DISCREDITED insurance on personal loans and credit cards, no longer sold by major banks, is back in the spotlight as Bendigo consumers claw back thousands of dollars owed to them.
The Australian Securities and Investments Commission (ASIC) denounced consumer credit insurance (CCI) as "junk insurance" and ordered 11 major banks and lenders to refund $160 million to 434,000 consumers in 2020.
Ongoing remediation by the sector had collectively exceeded $250 million in April last year.
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Bendigo residents are among those recouping years of fees paid as insurance premiums for coverage, which promised to cover debt repayments if they lost their jobs or died before paying off the loans.
ASIC deputy chairwoman Karen Chester said however, that $105.8 million of insurance coverage was sold to consumers who were ineligible to claim or unlikely to ever need the cover.
"It's both unfair to consumers and ultimately costly to business to sell junk insurance," she said.
"There is nothing fair about selling on-going consumer credit insurance to a 65-year-old when eligibility falls away at 66. There is nothing fair about selling insurance with involuntary unemployment cover to an unemployed worker. These sales practices were systemic."
Insurance refund specialist company Claimo's chief executive officer Nathan Mortlock said more than 100 customers from Greater Bendigo had received payments.
The total value of those claims reached more than $100,000 but Mr Mortlock estimated it was a drop in the ocean compared to the true figure owed by banks and lenders.
"Shockingly one in three Victorians have policies that are often worth less than the paper they're printed on," he said.
"Most victims don't know they have junk insurance or could be owed a refund."
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ASIC found that, apart from selling policies to people who were ineligible to claim the insurance, lenders had also used pressure selling and other unfair sales tactics, such as making false representations.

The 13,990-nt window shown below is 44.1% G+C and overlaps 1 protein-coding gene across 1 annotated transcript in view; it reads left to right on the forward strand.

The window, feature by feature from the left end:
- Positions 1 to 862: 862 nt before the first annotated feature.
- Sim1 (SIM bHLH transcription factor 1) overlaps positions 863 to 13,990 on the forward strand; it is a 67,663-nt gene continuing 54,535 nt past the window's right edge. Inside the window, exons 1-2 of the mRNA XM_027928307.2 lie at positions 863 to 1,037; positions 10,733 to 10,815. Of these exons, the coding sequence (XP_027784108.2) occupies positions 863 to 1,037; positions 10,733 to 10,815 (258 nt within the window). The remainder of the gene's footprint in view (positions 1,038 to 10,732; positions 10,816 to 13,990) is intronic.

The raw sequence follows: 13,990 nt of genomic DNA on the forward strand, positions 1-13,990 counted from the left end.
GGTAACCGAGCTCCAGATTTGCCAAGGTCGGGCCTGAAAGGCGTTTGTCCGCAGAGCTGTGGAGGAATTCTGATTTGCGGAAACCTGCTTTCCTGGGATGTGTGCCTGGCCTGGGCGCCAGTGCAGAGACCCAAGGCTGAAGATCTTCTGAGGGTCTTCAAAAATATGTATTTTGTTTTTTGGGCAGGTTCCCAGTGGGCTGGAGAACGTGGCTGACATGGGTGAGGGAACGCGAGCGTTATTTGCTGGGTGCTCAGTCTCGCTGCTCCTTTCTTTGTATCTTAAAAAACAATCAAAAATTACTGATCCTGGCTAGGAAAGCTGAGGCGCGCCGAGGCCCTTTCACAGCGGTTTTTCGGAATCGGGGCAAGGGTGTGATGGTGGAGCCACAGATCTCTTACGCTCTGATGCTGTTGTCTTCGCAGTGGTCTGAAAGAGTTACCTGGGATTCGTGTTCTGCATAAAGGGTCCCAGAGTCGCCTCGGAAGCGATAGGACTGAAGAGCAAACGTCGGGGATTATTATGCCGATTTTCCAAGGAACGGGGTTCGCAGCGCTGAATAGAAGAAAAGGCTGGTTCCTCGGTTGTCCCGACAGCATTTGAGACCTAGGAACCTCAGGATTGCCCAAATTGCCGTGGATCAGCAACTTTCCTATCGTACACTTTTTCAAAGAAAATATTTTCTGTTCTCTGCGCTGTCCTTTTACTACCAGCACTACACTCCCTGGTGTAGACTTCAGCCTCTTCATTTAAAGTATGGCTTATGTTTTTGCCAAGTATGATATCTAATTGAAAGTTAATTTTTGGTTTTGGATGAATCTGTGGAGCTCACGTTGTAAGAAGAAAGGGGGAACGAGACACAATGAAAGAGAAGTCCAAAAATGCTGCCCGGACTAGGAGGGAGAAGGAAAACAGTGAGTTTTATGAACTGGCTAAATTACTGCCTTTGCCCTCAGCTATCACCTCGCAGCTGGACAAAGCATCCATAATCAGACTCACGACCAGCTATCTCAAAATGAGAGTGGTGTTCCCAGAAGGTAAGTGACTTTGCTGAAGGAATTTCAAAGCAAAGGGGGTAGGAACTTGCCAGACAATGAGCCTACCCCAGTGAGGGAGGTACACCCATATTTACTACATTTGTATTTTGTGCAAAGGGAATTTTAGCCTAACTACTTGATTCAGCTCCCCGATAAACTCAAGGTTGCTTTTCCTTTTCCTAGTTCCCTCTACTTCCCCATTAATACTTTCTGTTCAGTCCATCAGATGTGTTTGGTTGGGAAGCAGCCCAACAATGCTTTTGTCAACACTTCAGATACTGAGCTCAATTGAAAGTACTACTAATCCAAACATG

Mr Mortlock said instances of unfair selling were rife among customers seeking refunds.
"We were able to get a refund for a customer in Bendigo who had paid $12,619 for CCI," he said.
"He was an older gentleman and he'd taken a home loan for $200,000 in about 2014 - he had equity from other properties he'd had. They (the lender) used fear tactics and told him his family would be left with the debt if he died and he was very worried about that so he agreed to buy the CCI."
ASIC said that since the release of its report in 2019, all of the lenders in its review - including Commonwealth Bank, the NAB, Westpac, ANZ and Bendigo Bank, had abandoned the sale of CCI on credit cards, personal loans and home loans.
However, Mr Mortlock said many people - who were sold the insurance before 2019 - would still be paying the premiums and have active accounts.
"It is up to the individual to apply for a refund. You won't be getting a call from your bank to offer to give it back," he said.
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